Foreclosure Fraud Whistleblowers Emerging


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With so many foreclosures being questioned because of “robo-signing” and other forms of  due diligence failure, it is only natural that some of the many mortgage employees asked to make unethical actions would come forward. The foreclosure problem has the capacity to produce more whistleblowers than any other single industry at present.

The problem started with the race to sell as many mortgage packages as possible leading to remiss work habits. According to one insider “…there is a lot of pressure to get deals done in a timely manner so they don’t have time to check every asset. The most I have eve checked on a deal is 30%…”  This type of poor mortgage underwriting has caused many mortgage failures leading to foreclosure. But in an industry with such low standards it has become apparent that many mortgage originators are making foreclosures without proper paperwork, procedures and sometimes without the note on the property. This has caused many banks to stop foreclosures either in the 23 states with judicial supervision or all 50 states.

Curiously, the first major story regarding a mortgage fraud whistleblower suit has only been reported in the UK press. Rachael Steinmentz filed a $51 million lawsuit against Capitol One in U.S. District Court in Manhattan. Steinmentz said she was forced into an “involuntary resignation” by her superiors in retaliation for refusing “to approve fraudulent, unlawful and bad loans” and reporting the activities to her superiors and authorities. The lawsuit further alleges that concerns about the illegal activity were reported to the New York State Banking department and that Capitol One violated Sarbanes- Oxley and banking whistleblower protections by forcing a resignation.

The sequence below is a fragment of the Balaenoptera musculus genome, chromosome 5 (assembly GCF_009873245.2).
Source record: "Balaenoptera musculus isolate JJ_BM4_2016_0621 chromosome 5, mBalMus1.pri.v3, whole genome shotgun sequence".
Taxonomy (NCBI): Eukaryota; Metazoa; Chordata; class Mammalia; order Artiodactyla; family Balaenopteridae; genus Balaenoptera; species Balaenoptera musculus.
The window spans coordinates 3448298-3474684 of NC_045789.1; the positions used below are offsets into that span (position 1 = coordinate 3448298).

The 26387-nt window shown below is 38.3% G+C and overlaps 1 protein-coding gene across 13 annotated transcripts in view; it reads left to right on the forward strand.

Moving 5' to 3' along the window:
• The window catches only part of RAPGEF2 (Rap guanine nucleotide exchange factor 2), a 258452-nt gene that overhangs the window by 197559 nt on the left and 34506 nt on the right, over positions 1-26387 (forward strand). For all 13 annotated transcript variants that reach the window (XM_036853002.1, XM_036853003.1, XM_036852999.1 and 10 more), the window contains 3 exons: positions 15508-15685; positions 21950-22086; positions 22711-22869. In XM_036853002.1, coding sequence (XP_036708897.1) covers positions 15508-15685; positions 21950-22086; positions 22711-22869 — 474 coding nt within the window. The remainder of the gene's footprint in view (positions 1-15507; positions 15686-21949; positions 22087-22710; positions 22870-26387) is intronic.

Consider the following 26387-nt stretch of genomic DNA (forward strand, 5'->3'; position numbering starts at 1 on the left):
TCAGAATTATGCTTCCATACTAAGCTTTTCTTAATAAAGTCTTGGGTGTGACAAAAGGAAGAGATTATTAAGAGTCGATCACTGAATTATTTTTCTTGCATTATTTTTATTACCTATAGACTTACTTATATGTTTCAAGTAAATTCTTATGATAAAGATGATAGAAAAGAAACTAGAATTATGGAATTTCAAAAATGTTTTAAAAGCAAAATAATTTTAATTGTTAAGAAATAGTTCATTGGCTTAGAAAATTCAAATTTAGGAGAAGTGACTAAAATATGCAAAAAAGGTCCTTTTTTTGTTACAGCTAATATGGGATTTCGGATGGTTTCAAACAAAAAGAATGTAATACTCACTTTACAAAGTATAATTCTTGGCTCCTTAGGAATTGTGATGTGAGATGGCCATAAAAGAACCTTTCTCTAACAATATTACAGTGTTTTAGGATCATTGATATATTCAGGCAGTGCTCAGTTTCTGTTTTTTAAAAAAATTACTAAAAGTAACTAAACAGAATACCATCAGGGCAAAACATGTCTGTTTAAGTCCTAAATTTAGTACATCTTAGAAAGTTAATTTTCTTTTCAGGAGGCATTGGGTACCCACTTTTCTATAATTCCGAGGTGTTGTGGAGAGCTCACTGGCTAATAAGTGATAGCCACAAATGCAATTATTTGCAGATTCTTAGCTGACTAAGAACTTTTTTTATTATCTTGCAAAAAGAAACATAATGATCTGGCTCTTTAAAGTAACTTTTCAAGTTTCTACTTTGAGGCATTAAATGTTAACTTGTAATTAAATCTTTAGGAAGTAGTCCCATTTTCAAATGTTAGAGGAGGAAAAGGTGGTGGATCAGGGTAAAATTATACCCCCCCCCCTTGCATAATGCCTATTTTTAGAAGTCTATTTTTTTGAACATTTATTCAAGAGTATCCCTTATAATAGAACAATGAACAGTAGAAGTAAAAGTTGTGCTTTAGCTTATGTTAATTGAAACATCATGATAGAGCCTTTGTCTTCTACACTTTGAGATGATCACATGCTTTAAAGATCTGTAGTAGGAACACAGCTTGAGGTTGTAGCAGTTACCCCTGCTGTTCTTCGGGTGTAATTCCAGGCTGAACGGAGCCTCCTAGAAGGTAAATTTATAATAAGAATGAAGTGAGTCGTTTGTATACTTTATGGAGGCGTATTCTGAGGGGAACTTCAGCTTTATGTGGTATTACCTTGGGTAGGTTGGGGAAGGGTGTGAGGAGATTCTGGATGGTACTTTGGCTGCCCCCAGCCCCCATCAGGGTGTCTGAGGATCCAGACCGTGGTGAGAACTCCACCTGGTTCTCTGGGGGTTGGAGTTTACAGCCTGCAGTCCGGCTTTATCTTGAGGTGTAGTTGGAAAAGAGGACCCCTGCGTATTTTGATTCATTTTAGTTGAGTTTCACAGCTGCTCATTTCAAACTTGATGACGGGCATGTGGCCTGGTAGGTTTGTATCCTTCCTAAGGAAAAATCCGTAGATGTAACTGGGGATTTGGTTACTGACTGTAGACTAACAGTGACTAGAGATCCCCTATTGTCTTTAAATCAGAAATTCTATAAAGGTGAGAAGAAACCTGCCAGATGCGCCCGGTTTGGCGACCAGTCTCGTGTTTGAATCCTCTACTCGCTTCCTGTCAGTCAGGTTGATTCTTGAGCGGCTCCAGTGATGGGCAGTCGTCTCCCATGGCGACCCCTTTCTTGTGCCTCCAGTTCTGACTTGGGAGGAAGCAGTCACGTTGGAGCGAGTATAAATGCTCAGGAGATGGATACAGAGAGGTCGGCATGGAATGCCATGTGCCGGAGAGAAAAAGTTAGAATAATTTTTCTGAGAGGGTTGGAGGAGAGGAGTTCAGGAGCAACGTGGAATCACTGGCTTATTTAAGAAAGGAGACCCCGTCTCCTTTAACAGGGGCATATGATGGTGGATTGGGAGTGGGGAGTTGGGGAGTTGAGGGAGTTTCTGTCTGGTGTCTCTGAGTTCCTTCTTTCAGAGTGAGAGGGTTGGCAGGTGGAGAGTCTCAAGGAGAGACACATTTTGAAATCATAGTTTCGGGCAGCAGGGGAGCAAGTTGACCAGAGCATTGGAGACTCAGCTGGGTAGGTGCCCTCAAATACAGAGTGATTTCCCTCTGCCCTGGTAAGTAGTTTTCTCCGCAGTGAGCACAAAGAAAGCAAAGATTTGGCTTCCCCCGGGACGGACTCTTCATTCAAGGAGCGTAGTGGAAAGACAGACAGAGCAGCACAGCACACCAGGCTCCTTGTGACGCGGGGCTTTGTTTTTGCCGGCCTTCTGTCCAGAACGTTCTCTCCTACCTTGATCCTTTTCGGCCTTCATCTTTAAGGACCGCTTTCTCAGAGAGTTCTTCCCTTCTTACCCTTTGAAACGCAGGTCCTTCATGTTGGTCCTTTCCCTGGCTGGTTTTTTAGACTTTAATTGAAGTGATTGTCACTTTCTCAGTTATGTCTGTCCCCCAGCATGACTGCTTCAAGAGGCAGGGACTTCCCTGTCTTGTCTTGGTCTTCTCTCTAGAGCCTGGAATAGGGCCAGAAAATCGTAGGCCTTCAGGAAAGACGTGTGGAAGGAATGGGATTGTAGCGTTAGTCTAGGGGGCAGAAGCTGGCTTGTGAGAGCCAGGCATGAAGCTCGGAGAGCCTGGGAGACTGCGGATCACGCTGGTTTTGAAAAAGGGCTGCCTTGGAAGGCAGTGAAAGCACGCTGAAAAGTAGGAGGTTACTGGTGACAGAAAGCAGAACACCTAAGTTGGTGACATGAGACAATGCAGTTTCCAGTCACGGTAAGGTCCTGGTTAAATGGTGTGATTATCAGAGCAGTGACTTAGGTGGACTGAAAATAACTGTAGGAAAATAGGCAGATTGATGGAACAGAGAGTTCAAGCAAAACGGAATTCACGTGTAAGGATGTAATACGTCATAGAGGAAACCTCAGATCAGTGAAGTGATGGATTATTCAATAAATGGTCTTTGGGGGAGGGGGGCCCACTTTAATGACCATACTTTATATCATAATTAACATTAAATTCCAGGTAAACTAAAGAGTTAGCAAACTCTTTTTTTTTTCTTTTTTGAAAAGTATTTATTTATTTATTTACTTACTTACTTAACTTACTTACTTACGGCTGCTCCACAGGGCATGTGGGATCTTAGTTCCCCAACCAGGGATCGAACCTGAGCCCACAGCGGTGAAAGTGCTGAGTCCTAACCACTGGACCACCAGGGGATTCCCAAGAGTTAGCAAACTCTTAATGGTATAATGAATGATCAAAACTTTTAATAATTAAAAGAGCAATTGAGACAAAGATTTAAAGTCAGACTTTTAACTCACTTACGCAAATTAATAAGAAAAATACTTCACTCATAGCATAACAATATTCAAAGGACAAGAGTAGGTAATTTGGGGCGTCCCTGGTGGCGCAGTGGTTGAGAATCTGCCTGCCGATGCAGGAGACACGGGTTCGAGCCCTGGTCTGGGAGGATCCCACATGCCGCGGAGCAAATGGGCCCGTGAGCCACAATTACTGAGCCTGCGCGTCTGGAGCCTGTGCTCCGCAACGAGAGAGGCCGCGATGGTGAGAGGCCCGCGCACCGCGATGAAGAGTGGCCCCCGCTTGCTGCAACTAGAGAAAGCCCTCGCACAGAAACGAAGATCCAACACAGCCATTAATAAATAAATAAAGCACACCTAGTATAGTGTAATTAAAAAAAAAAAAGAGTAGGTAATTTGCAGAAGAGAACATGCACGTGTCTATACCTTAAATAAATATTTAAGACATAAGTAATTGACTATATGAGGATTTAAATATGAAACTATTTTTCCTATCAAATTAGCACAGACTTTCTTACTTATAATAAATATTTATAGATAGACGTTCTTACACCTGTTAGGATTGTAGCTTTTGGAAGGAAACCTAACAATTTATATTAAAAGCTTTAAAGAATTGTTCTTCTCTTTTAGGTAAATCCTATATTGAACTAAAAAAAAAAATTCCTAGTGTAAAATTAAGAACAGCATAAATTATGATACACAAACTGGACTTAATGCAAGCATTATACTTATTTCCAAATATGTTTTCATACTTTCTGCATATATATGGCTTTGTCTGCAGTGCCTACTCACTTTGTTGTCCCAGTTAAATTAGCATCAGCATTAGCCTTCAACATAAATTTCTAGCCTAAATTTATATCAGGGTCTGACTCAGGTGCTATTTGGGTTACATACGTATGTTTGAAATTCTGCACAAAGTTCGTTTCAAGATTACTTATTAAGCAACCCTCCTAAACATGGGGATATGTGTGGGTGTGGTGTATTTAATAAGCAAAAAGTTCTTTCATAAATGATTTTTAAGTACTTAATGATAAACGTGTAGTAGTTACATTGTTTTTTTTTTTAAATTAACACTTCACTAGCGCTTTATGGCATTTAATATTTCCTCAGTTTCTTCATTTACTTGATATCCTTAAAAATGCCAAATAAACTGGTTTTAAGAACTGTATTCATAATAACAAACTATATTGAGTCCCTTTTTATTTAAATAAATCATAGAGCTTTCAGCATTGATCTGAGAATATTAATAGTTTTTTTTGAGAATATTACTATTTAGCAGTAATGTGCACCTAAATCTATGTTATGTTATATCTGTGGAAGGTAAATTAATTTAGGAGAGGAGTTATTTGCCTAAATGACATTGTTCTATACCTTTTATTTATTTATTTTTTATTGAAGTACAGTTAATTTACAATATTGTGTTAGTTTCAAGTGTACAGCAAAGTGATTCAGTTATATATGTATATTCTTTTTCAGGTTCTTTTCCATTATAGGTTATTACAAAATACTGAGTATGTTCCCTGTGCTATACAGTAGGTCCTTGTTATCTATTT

ABC news has at least reported that banks silenced potential whistleblowers when officials “ignored them, demoted them, harassed them or fired them.” The ABC report went on to note that former fraud investigators stated in interviews or court documents that the corporate culture allowed fraud to thrive.

An anonymous whistleblower speaking to Zero Hedge Blog noted that fraud was rampant, no loan documents were thoroughly researched or verified and pressure was placed on employees to work quickly to improve profits and market share. This particular whistleblower expressed grave concerns regarding the banks ability to legally attack whistleblowers.

Some writers in the blogoshpere find it remarkable that this topic is not showing up in the US mainstream media to any notable extent. Expect to hear more on “fraudclosure” as the situation worsens and more qui tam lawsuits are filed.





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